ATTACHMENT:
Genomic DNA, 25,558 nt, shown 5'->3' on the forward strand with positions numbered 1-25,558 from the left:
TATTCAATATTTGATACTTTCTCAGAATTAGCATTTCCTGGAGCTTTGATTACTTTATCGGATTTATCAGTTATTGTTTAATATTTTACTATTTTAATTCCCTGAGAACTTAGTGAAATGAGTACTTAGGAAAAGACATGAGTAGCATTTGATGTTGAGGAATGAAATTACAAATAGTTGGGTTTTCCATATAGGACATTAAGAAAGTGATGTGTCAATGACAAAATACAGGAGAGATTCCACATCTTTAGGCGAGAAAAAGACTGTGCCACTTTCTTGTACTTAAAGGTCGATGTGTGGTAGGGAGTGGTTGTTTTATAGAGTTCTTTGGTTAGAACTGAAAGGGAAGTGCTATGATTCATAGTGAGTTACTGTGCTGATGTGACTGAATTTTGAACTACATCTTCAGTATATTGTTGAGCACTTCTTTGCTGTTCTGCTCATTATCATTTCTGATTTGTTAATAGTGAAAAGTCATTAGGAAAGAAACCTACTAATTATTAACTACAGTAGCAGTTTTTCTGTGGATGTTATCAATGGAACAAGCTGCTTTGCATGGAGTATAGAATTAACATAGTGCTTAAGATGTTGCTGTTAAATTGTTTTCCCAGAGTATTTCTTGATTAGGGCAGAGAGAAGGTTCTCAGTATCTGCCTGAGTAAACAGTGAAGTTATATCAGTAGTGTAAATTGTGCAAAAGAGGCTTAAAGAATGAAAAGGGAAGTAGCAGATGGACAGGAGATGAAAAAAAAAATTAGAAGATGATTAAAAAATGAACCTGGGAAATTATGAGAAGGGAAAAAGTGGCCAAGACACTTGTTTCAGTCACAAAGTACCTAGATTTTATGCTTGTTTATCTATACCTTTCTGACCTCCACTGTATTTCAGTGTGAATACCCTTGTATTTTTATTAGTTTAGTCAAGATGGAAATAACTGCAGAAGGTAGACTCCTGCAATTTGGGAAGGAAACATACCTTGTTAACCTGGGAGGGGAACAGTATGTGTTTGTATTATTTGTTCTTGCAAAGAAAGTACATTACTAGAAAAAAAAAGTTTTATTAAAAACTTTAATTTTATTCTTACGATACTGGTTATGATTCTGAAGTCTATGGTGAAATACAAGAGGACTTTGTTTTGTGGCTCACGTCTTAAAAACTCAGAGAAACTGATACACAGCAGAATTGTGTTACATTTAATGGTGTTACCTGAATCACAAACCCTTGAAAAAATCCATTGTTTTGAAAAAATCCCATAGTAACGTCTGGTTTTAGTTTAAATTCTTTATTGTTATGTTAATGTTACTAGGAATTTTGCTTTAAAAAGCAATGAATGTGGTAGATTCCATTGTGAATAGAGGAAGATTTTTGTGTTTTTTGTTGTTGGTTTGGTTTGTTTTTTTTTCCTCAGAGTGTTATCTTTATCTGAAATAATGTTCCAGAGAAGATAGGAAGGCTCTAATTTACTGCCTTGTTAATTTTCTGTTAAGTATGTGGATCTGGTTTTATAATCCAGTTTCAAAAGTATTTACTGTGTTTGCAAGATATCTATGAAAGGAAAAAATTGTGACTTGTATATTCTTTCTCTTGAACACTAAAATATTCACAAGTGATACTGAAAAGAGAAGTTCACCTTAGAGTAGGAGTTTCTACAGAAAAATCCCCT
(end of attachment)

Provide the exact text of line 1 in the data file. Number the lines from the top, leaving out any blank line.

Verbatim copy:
Genomic DNA, 25,558 nt, shown 5'->3' on the forward strand with positions numbered 1-25,558 from the left: